# Function that maps non-linear distribution to normal distribution while maintaining distance

I have a collection $$X$$ of 10 million $$(x,y,z)$$ 3-tuples, where $$x$$, $$y$$, and $$z$$ are all numbers between 0 and 1. The distribution of $$x$$, $$y$$, and $$z$$ values are complex, and the distributions of $$x$$ vs. $$y$$ vs. $$z$$ are not independent.

I want to find some function $$f$$ that maps each $$(x,y,z)$$ pair to another $$n$$-tuple (I don't care about the final arity, let's assume mapping 3-tuples to 3-tuples for now) such that:

1. $$|f(x_i) - f(x_j)| + |f(y_i) - f(y_j)| + |f(z_i) - f(z_j)|$$ is a valid distance metric according to the usual rules on any pair of 3-tuples $$(x_i, y_i, z_i)$$ and $$(x_j, y_j, z_j)$$

2. When I take the distribution of the 10 million pairs $$\{f(x)\}_{x\in X}$$, it is as close as possible to Uniform(0,1) x Uniform(0,1) x Uniform(0,1).

How would I go about this? The closest thing I can think of is a variational autoencoder, but I don't know if that maintains distance properties, and results in a normal and not uniform distribution.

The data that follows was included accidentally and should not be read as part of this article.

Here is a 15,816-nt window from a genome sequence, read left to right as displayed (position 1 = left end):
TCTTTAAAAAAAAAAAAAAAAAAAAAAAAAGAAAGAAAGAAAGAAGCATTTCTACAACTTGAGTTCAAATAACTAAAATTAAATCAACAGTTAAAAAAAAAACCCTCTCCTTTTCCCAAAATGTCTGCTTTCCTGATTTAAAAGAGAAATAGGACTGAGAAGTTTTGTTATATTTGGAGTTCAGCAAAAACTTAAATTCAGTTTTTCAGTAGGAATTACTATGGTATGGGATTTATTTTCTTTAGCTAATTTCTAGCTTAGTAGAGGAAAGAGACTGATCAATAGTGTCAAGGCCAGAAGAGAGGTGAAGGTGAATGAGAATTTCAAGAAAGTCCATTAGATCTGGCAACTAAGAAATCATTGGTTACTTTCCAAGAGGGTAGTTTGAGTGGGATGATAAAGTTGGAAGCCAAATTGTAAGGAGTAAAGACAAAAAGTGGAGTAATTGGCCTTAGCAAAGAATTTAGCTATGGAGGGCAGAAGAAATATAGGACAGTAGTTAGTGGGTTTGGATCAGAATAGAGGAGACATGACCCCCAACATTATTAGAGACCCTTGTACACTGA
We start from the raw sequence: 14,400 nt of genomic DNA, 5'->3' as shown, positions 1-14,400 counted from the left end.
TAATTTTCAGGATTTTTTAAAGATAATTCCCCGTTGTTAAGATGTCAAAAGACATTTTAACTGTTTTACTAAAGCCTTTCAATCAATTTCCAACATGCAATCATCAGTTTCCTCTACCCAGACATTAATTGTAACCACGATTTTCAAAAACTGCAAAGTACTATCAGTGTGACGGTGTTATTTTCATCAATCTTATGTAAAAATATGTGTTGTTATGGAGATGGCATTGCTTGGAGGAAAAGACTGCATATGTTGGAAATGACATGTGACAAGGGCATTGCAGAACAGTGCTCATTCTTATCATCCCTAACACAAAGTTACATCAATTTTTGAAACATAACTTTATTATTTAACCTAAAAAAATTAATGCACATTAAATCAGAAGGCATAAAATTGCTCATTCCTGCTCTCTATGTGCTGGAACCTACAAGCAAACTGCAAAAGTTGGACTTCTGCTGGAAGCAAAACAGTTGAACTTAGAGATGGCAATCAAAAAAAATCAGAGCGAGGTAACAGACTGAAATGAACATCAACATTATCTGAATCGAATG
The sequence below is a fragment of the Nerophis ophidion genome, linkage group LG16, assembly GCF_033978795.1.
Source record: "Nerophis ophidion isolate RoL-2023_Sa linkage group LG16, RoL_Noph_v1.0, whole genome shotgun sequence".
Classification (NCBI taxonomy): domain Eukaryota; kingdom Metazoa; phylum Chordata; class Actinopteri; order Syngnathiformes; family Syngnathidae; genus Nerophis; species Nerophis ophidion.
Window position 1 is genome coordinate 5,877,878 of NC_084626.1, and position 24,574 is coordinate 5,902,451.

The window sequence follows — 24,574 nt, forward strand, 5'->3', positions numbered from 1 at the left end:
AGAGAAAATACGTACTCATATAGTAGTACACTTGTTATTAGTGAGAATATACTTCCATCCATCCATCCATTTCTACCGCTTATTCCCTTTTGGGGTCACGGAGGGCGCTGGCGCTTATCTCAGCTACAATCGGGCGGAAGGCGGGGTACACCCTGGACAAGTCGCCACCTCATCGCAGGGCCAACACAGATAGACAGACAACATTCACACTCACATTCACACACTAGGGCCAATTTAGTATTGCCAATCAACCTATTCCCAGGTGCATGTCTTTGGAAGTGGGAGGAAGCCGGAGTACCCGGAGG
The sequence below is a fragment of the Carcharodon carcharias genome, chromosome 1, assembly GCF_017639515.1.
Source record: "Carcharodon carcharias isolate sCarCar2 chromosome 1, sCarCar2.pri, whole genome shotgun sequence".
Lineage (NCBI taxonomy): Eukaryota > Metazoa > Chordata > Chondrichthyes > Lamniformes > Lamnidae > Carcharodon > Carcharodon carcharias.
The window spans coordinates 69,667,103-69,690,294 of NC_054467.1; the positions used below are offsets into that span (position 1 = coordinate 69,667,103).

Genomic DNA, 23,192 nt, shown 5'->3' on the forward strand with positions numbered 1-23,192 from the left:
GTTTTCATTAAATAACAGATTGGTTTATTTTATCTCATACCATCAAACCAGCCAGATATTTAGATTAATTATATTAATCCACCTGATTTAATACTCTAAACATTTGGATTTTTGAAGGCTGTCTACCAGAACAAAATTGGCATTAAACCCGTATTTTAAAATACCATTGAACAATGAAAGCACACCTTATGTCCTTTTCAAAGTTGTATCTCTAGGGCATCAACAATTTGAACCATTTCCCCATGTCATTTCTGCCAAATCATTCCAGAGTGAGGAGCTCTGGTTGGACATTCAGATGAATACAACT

(I don't even know what tags this would fit under - suggestions in comments are welcome!)

• Your question doesn't typecheck. What is the type signature of $f$? In one sentence you say it maps a 3-tuple to another 3-tuple, i.e., $f:\mathbb{R}^3 \to \mathbb{R}^3$. However when you write $|f(x_i)-f(x_j)|$, that seems to imply that it maps a real number to a real number, i.e., $f:\mathbb{R} \to \mathbb{R}$. So, I am confused about what you are looking for. – D.W. Oct 6 '18 at 3:43
• As for your first requirement, if you mean $f:\mathbb{R} \to \mathbb{R}$, then every function $f$ meets the first requirement (i.e., that expression will always form a valid distance metric). – D.W. Oct 6 '18 at 3:45
• You mention pairs in multiple places. Do you mean 3-tuples? I don't see any pairs anywhere. Also, what does $f(x)$ mean for $x \in X$? Do you mean $f(x,y,z)$ for $(x,y,z) \in X$? But then is that a 3-tuple or a real number? I find it confusing to use $x$ in one place to refer to a real number and in another place to refer to a 3-tuple. Can you edit your question to correct these points? – D.W. Oct 6 '18 at 3:45
• For your second requirement, how do you propose to measure "close"? By what measure? Note that it might not be possible to get close: for example, if all of the $x$-values are 0 and all of the $y$-values are 1, you can't get close to uniform. – D.W. Oct 6 '18 at 3:48